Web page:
Exploration dollars for Newfoundland will require changes: Noia
Robert Cadigan, Noia president and CEO.
— File photo by Geraldine Brophy/The Western Star
Nova Scotia’s oil and gas community is continuing to celebrate a Canada-Nova Scotia Offshore Petroleum Board land sale resulting in a billion-dollar commitment for exploration work.
The bid total for the exploration licences offered was 10 times what was recently offered for licences off Newfoundland and Labrador.
A total 11 areas were up for bids in the Nova Scotia sale. Of those, three were left without bids, four received more than $30 million in work commitments from Shell Canada and another four areas led BP to commit more than $1 billion to exploration.
The total in committed spending on exploration work was the most profitable in the history of such bidding for Atlantic Canada’s offshore.
In perspective, the last call for bids on licences for offshore Newfoundland and Labrador received $117 million in work commitments.
“I think, if you look at the dollar value of the bids, I think the dollar value of the bids in the Newfoundland offshore and the dollar value of the bids in the Nova Scotia offshore directly relate, in my view, to that (bid) process and the data available,” said Robert Cadigan, president and CEO of the Newfoundland and Labrador Oil and Gas Industries Association (Noia), in an interview Monday.
Cadigan said the data — like geochemistry and seismic testing results — is more difficult for curious companies to access in this province. For example, much of the seismic data here is only available on paper and not digitally, he said.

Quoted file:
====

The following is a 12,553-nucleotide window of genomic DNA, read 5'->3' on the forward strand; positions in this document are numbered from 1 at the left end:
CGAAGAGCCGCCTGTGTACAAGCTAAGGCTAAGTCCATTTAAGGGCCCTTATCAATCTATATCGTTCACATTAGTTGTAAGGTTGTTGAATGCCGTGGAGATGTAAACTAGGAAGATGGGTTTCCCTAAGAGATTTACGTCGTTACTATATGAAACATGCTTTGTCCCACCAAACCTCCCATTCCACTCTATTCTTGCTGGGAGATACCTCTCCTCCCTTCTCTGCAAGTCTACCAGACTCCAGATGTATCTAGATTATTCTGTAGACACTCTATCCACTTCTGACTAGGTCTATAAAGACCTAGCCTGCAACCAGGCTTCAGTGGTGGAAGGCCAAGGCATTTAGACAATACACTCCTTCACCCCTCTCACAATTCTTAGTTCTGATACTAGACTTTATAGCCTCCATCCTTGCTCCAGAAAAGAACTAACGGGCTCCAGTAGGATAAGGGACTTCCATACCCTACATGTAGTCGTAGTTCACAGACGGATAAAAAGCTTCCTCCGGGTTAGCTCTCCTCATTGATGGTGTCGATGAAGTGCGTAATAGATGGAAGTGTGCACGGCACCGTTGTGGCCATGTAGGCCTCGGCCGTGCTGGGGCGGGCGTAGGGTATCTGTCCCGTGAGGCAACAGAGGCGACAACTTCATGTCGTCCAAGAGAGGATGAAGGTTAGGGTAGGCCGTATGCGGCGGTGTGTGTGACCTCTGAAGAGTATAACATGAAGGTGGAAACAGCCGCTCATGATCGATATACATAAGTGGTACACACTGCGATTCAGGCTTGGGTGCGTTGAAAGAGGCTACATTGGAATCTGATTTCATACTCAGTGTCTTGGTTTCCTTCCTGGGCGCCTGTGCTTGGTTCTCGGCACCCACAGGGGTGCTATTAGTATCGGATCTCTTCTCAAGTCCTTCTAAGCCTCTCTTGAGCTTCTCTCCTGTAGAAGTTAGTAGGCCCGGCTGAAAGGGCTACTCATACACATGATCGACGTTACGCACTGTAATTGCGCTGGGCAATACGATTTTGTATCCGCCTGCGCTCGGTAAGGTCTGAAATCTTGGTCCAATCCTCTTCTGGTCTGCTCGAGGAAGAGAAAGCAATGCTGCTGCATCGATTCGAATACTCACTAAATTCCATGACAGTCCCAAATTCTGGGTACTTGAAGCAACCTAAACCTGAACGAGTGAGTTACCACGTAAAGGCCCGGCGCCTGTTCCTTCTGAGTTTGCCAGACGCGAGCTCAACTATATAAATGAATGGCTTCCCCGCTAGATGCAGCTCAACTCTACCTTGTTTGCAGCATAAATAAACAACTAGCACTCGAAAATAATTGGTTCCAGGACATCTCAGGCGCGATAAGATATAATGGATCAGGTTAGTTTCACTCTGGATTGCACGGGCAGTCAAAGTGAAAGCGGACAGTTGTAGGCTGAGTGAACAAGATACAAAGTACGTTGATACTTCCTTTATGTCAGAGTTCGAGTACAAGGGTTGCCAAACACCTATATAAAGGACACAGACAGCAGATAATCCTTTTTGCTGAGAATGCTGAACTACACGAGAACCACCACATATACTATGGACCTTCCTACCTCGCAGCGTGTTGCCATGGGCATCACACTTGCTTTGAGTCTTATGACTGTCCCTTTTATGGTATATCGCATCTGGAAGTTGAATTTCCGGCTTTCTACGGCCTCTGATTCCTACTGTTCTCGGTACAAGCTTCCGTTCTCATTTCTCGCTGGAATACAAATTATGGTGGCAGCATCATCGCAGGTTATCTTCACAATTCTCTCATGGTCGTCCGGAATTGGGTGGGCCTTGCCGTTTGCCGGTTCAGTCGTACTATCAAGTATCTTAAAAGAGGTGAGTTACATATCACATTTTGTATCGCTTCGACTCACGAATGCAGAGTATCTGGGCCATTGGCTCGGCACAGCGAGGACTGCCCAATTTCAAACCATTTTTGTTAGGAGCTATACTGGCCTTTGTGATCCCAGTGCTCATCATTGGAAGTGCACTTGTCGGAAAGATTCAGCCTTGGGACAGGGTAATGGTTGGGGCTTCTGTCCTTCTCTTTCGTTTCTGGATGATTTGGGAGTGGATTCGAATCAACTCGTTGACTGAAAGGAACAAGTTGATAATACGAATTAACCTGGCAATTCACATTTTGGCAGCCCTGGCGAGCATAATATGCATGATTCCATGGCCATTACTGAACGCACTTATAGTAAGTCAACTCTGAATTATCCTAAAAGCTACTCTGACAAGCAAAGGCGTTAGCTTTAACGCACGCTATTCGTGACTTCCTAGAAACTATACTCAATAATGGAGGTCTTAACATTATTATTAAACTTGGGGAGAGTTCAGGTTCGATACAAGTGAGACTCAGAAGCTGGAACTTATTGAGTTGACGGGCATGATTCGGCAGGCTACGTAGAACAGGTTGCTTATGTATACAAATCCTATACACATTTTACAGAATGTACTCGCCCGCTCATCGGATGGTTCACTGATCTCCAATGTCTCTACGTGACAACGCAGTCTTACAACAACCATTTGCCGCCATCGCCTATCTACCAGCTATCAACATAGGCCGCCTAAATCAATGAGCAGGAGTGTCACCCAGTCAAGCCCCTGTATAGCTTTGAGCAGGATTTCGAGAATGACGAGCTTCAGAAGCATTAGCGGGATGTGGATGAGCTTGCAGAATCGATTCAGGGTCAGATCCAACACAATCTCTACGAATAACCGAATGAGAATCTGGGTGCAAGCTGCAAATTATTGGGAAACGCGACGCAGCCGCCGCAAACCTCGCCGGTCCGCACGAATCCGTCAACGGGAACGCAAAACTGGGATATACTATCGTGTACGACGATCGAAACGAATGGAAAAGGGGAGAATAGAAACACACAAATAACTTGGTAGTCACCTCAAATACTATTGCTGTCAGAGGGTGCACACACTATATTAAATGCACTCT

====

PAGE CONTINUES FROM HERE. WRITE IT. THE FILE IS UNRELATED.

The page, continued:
In other cases, individual oil companies completed the testing and keep the results to themselves for as long as they are allowed.
Difficulty in obtaining information about an area can limit interest in making a bid and committing to exploration work in the area, Cadigan suggested.
In Nova Scotia, a special initiative known as the Play Fairway Analysis has seen information obtained and packaged digitally.
“So if you happen to be in the U.K. somewhere, or down in Houston, you can get in and you can look at some of that publicly available data,” he said.
The analysis — what amounts to an atlas for offshore Nova Scotia — cost the government in the area of $15 million and opened it to criticism of subsidizing big oil.
On the other hand, since the package of information was offered up for sale, there has been a resurgence of interest in the Nova Scotia offshore.
The land sale prior to the most recent resulted in more than $900 million in work commitments for Nova Scotia.
Nalcor Energy is now developing its own information package for this province. The Telegram will have more on that initiative later this week.
Yet having information readily available is not the only difference when it comes to considering the licensing for Nova Scotia and this province, Cadigan said.
“(Nova Scotia is) announcing their land sales about three years in advance,” Cadigan said, adding the process here takes less then a year.
International companies have prospects all over the world, he added.
Lead time allows companies to look at research, decide if they want to take on work and develop a work plan into their schedules.
Areas like Norway and Greenland are offering multi-year outlooks for areas to be offered up in land sales.
Meanwhile, “we will see, I think, that interest (in Nova Scotia) kind of migrate into our territory over time,” Cadigan said.
And current commitments to exploration off Nova Scotia have the potential to produce contract opportunities to Noia members.
“I think what we do need to do though is we do need to see changes in the way the land sale process works (here), in order to have that kind of attention.”